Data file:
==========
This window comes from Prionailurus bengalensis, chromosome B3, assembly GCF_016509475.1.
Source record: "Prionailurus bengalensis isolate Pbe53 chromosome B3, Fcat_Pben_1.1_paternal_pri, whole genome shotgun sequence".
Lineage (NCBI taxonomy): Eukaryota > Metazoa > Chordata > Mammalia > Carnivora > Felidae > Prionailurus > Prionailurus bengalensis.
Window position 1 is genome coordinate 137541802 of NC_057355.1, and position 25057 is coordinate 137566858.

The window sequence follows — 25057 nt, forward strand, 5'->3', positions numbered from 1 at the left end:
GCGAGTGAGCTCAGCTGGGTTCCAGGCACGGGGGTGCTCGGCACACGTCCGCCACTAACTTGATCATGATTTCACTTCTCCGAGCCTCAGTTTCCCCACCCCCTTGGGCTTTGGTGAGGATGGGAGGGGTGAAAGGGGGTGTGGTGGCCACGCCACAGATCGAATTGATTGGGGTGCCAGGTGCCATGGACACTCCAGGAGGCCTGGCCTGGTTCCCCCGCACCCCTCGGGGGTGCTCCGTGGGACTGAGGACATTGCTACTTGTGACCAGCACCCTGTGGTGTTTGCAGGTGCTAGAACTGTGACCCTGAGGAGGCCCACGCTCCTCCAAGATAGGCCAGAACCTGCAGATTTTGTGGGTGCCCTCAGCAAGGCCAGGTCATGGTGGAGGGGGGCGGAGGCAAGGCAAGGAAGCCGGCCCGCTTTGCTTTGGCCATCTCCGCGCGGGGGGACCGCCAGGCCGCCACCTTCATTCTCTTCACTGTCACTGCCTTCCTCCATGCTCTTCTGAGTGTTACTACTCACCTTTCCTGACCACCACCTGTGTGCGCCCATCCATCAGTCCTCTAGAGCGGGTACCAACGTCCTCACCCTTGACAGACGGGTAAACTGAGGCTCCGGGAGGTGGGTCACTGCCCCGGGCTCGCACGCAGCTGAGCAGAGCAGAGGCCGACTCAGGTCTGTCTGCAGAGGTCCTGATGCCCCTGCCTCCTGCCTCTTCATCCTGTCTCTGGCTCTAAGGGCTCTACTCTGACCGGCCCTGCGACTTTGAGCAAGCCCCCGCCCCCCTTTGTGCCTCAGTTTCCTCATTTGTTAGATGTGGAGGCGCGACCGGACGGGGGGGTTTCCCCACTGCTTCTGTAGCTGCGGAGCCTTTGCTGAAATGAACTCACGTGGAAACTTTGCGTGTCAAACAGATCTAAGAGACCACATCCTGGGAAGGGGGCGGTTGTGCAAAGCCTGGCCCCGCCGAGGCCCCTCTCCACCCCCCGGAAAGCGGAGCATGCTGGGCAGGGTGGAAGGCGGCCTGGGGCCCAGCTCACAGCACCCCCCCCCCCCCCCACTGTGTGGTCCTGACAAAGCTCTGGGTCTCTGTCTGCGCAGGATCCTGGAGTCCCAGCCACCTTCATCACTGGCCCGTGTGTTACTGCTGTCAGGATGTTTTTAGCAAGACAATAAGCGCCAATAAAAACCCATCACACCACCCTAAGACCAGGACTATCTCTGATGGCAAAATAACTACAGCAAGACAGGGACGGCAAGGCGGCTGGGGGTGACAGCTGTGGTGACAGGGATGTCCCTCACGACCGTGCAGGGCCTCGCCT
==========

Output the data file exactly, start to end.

This window comes from Prionailurus bengalensis, chromosome B3, assembly GCF_016509475.1.
Source record: "Prionailurus bengalensis isolate Pbe53 chromosome B3, Fcat_Pben_1.1_paternal_pri, whole genome shotgun sequence".
Lineage (NCBI taxonomy): Eukaryota > Metazoa > Chordata > Mammalia > Carnivora > Felidae > Prionailurus > Prionailurus bengalensis.
Window position 1 is genome coordinate 137541802 of NC_057355.1, and position 25057 is coordinate 137566858.

The window sequence follows — 25057 nt, forward strand, 5'->3', positions numbered from 1 at the left end:
GCGAGTGAGCTCAGCTGGGTTCCAGGCACGGGGGTGCTCGGCACACGTCCGCCACTAACTTGATCATGATTTCACTTCTCCGAGCCTCAGTTTCCCCACCCCCTTGGGCTTTGGTGAGGATGGGAGGGGTGAAAGGGGGTGTGGTGGCCACGCCACAGATCGAATTGATTGGGGTGCCAGGTGCCATGGACACTCCAGGAGGCCTGGCCTGGTTCCCCCGCACCCCTCGGGGGTGCTCCGTGGGACTGAGGACATTGCTACTTGTGACCAGCACCCTGTGGTGTTTGCAGGTGCTAGAACTGTGACCCTGAGGAGGCCCACGCTCCTCCAAGATAGGCCAGAACCTGCAGATTTTGTGGGTGCCCTCAGCAAGGCCAGGTCATGGTGGAGGGGGGCGGAGGCAAGGCAAGGAAGCCGGCCCGCTTTGCTTTGGCCATCTCCGCGCGGGGGGACCGCCAGGCCGCCACCTTCATTCTCTTCACTGTCACTGCCTTCCTCCATGCTCTTCTGAGTGTTACTACTCACCTTTCCTGACCACCACCTGTGTGCGCCCATCCATCAGTCCTCTAGAGCGGGTACCAACGTCCTCACCCTTGACAGACGGGTAAACTGAGGCTCCGGGAGGTGGGTCACTGCCCCGGGCTCGCACGCAGCTGAGCAGAGCAGAGGCCGACTCAGGTCTGTCTGCAGAGGTCCTGATGCCCCTGCCTCCTGCCTCTTCATCCTGTCTCTGGCTCTAAGGGCTCTACTCTGACCGGCCCTGCGACTTTGAGCAAGCCCCCGCCCCCCTTTGTGCCTCAGTTTCCTCATTTGTTAGATGTGGAGGCGCGACCGGACGGGGGGGTTTCCCCACTGCTTCTGTAGCTGCGGAGCCTTTGCTGAAATGAACTCACGTGGAAACTTTGCGTGTCAAACAGATCTAAGAGACCACATCCTGGGAAGGGGGCGGTTGTGCAAAGCCTGGCCCCGCCGAGGCCCCTCTCCACCCCCCGGAAAGCGGAGCATGCTGGGCAGGGTGGAAGGCGGCCTGGGGCCCAGCTCACAGCACCCCCCCCCCCCCCCACTGTGTGGTCCTGACAAAGCTCTGGGTCTCTGTCTGCGCAGGATCCTGGAGTCCCAGCCACCTTCATCACTGGCCCGTGTGTTACTGCTGTCAGGATGTTTTTAGCAAGACAATAAGCGCCAATAAAAACCCATCACACCACCCTAAGACCAGGACTATCTCTGATGGCAAAATAACTACAGCAAGACAGGGACGGCAAGGCGGCTGGGGGTGACAGCTGTGGTGACAGGGATGTCCCTCACGACCGTGCAGGGCCTCGCCT